Fakultät Informatik

Uncertainty Visualization

Rüdiger Westermann was honored an ERC advanced grant worth 2.3 million Euros in 2012 for research in the area of uncertainty visualization. Visualization has significantly changed the way humans analyze large amounts of multi-dimensional data. However, current visualization techniques can give only little or no guarantees regarding the confidence in the displayed information. Since this information is always affected by uncertainties in the data generation and visualization processes, the user can be lead to misclassifications, misinterpretations, and false assumptions.

The research project “SaferVis: Uncertainty Visualization for Reliable Data Discovery” challenges the status quo in visual data analysis with innovative ideas for next-generation technology that provides uncertainty visualization as a core methodology. It aims at developing a visual language for the communication of the variability of features due to uncertainties in the data generation and visualization processes. Underlying this research is the stochastic modeling of the uncertainty, and from these models to derive probability distributions for the occurrence of features that are affected by uncertainty. Especially in 3D, finding meaningful visualizations of the effect of uncertainty is extremely demanding and requires going far beyond existing approaches.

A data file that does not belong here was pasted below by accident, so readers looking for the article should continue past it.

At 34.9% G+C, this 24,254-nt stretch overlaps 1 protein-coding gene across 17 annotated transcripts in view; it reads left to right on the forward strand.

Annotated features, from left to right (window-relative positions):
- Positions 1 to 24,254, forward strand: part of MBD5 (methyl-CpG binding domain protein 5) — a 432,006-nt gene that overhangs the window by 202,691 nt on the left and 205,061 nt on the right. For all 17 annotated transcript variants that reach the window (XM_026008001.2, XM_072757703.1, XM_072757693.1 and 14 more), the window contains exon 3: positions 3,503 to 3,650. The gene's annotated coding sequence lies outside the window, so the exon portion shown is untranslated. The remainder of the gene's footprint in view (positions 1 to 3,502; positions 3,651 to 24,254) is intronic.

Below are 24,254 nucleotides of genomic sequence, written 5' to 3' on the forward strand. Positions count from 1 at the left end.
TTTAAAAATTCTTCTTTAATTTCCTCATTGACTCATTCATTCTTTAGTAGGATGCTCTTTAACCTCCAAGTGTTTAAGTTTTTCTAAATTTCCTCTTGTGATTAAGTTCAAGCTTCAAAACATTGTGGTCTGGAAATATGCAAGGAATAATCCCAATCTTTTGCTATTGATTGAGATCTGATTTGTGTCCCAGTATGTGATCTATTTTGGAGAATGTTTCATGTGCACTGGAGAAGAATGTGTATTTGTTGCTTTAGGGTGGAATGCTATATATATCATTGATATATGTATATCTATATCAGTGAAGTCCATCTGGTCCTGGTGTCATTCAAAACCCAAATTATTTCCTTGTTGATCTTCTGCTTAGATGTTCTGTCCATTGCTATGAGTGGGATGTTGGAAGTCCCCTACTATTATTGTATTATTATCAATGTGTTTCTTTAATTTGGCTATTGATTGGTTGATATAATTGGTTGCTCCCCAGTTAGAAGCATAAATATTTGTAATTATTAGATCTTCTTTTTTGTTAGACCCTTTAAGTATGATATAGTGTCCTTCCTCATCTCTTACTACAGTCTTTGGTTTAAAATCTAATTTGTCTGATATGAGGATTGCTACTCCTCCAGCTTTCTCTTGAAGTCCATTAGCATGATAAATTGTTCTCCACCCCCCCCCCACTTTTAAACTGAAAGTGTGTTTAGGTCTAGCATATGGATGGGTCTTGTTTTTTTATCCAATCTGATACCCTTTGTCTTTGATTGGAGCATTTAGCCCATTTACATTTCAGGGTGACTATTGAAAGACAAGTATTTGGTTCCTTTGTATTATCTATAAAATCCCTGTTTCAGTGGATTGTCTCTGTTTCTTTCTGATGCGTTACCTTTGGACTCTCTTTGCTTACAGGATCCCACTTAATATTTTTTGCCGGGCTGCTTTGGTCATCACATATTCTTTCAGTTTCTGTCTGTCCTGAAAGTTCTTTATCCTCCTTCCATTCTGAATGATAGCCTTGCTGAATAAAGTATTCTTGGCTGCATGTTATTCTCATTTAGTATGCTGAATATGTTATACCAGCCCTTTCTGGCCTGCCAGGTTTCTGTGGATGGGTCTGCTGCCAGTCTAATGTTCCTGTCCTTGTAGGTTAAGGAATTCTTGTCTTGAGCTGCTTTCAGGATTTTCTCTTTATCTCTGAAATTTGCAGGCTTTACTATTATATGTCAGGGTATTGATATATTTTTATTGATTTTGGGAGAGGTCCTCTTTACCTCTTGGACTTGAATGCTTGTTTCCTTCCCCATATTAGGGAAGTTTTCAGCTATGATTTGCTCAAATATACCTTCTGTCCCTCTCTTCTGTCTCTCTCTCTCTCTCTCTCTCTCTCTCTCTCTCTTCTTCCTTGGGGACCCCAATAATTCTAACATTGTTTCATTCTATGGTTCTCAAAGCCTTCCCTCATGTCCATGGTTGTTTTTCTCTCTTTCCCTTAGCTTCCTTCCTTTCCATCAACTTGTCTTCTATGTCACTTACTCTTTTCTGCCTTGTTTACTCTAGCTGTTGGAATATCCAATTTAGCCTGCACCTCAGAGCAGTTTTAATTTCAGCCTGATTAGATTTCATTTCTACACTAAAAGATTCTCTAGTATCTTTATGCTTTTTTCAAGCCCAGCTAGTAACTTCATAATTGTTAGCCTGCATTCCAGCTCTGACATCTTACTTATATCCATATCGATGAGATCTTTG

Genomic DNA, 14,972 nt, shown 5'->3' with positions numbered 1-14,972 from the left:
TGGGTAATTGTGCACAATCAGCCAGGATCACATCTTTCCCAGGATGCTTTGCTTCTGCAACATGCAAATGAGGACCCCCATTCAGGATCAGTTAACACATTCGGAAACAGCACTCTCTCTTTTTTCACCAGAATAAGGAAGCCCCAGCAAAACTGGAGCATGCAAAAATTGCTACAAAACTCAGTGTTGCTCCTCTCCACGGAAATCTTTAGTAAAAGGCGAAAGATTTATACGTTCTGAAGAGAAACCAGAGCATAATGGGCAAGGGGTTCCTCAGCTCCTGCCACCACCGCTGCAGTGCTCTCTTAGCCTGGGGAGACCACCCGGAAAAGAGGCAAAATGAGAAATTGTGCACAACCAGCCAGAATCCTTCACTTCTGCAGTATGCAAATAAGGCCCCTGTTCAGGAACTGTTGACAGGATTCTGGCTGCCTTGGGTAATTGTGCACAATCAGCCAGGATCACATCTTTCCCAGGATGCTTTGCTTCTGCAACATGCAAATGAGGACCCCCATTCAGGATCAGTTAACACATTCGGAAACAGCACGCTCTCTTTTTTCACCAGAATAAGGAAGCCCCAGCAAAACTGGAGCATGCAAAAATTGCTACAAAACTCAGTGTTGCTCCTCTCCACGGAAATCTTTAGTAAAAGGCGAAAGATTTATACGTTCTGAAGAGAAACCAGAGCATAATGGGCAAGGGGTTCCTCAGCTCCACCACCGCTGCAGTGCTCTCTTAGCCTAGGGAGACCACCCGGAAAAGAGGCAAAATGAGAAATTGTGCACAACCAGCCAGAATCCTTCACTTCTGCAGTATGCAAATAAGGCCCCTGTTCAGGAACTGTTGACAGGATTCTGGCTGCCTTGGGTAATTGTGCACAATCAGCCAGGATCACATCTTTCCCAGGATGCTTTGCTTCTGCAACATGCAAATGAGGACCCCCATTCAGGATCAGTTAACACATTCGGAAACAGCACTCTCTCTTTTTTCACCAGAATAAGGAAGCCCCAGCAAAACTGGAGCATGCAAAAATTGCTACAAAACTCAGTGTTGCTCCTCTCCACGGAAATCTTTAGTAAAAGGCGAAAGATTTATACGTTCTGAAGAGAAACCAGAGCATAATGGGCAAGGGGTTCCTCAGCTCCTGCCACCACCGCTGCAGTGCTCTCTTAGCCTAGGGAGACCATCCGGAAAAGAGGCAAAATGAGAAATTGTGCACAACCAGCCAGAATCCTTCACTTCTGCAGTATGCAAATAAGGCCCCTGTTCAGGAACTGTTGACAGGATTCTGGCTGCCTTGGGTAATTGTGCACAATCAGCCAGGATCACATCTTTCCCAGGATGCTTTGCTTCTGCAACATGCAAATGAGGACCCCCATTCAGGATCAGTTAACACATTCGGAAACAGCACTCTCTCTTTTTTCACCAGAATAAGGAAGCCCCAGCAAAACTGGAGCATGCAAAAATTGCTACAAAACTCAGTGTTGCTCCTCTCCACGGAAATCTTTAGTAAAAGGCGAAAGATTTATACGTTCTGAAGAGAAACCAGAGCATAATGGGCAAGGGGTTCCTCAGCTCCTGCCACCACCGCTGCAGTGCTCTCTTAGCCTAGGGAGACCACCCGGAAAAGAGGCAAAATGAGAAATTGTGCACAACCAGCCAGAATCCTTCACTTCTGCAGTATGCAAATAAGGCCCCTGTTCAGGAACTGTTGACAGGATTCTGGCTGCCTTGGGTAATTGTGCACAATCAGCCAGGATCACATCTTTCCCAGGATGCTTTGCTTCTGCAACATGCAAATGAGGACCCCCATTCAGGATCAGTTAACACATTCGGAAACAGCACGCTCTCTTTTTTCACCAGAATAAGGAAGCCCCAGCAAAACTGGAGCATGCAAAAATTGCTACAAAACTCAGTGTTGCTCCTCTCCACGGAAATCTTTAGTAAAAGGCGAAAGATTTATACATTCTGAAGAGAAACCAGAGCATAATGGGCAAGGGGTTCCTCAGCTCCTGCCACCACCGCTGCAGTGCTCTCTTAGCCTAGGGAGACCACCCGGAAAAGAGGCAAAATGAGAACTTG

Besides radically changing the way visual data exploration is performed, the research has the potential to strongly influence the way scientific measurements and computer simulations are carried out. The precise knowledge of uncertainties enables to discover quantitatively the data generation process, and it can, therefore, be used to quantify the sensitivity of a process and the generated results to the choice of parameterization over the input parameters. Hence, it is an additional vision to position uncertainty visualization as a future technology for guiding research towards the most reliable data generation process within a given uncertainty tolerance.



Matthias Niessner, our new Professor from Stanford University, offers a number of interesting topics for  master theses.


A new PhD/PostDoc position on  Computational Fabrication and 3D Printing is available at the Computer Graphics & Visualization group.


A new PhD position is available at the games engineering group.  Check it out here.